Before Making an Offer

Before making an offer, talk to the mortgage officer. Go over the selling price, the property taxes and fixed costs such as insurance. Add in the down payment and closing costs. Determine what the actual cost is to own the home on a monthly basis. Can you still afford it? Are you comfortable with the sum? Remember, buyers shouldn’t put everything they have into a home. No raiding that 401(k)! A buyer should have money in reserve for living expenses and emergencies. You don’t want to be “house rich, cash poor.”

According to Fannie Mae, a government-established program that makes funds available to mortgage lenders, the general guidelines state that a household should spend no more than 28 percent of its income on housing expenses and no more than 36 percent of its income on total debt obligations (including the monthly mortgage payment).



Making the Offer

An offer on a property, once accepted, is a binding sales agreement and includes a deposit. Only make an offer on a property when you are comfortable.

“Many times terms such as timing, contingencies and chattels can have an impact on your offer. A Realtor can provide advice on what puts you in the best position with regard to your offer,” Reynolds says. “A qualified Realtor is also knowledgeable about this ever-changing pricing environment, providing what is a reasonable offer at this moment in time.”



Get the Property Inspected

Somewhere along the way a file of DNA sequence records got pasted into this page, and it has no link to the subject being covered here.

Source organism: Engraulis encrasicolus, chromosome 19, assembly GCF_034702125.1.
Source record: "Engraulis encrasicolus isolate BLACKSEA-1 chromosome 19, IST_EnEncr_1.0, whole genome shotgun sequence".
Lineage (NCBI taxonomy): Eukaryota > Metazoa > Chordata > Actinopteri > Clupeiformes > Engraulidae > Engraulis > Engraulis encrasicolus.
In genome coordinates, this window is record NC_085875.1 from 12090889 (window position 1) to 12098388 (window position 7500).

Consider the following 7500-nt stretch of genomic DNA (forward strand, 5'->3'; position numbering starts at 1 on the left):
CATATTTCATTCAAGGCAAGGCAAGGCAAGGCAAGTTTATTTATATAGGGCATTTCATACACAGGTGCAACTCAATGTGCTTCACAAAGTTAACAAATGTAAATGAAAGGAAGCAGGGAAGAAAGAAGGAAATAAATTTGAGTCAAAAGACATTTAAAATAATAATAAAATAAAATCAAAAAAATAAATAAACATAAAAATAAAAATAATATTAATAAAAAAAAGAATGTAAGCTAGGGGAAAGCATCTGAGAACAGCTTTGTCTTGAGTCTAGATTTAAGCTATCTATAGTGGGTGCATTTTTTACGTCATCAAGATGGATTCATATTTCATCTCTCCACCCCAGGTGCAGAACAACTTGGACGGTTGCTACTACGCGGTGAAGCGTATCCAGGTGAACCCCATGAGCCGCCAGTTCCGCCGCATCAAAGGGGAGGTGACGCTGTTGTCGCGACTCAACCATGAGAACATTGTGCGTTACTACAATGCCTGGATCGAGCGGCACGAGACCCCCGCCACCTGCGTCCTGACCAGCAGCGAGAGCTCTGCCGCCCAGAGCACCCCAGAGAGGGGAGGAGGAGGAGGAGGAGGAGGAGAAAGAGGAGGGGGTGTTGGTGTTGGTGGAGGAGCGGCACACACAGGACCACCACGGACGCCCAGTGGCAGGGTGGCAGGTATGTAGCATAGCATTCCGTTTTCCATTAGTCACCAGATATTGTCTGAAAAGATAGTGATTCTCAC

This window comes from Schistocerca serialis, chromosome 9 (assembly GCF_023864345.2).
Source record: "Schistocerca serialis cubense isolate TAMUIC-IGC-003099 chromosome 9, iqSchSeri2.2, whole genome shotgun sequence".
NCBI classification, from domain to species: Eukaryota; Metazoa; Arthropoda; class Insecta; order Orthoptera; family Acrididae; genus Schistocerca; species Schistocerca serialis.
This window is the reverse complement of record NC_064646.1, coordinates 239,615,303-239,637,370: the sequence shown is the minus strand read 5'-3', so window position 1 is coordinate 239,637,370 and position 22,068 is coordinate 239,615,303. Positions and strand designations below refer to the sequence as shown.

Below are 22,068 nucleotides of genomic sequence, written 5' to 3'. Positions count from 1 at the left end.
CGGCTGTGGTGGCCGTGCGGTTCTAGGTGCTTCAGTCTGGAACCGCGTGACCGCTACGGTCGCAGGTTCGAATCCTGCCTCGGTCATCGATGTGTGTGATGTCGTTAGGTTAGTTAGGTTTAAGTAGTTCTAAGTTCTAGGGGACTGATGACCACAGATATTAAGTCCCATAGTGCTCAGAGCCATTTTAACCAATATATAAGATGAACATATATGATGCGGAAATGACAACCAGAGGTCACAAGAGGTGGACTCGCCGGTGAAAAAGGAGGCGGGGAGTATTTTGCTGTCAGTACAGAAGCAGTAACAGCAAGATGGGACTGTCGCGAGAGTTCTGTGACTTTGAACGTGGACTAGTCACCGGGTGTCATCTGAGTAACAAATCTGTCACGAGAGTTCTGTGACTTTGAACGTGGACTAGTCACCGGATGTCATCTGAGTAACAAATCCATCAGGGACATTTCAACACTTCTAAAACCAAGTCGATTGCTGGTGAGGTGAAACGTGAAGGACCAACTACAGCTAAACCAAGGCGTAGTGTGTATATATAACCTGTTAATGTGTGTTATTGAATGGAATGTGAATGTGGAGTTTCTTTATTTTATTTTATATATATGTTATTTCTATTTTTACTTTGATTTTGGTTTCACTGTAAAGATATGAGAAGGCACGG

Have a property inspected prior to purchase as a precaution against unexpected expenses and surprises. Even though Ohio has a property disclosure form, things can still be wrong with the property. It is usually the buyer’s responsibility to cover the cost of a home inspection. Expect to pay about $350, though the fee depends on the property size and complexity of the inspection report. However this, too, may be negotiable.

You want to hire a licensed home inspector who does not have an interest in the sale. Your Realtor can offer some recommendations. Ask to see proof of an inspector’s membership in the American Society of Home Inspectors (ASHI). Members of ASHI have to meet a strict code of ethics.

Review the inspector’s one-to-two page report with your real estate agent. The report will outline all possible problems with the home. Large-scale problems, such as heating, cooling, roofing and plumbing, can cost $2,000 or more to repair. Repairs such as insulation or painting can cost $500 to $2,000. Small problems can cost under $200. Based on the report, consult with your real estate agent to determine if the property is a wise choice.

“With regard to what you should ask to be fixed in negotiations, so much of this depends on what your initial offer is prior to the inspection report. You must always be cautious of losing a sale because the seller feels he is being nickel and dimed. Also, many times, if you ask the seller to make the repairs, you may not be satisfied with how he/she does those repairs. You might be better off to ask for a dollar amount so you do the repairs or supervise some,” Reynolds cautions.

Buyers should also be aware that no property is perfect. Imperfect paint color, lack of upscale brand-name appliances or old utilities in a home is not a defect or cause for a major price drop.

“Buyers can get the best deal by being patient. I still hear from sellers that they have listed higher because they don’t want to ‘give the property away.’ If the seller is motivated and the buyer is patient, and the buyer has set up a good negotiating strategy with [his or her] agent, a good deal can be had,” says Sharp-Gates.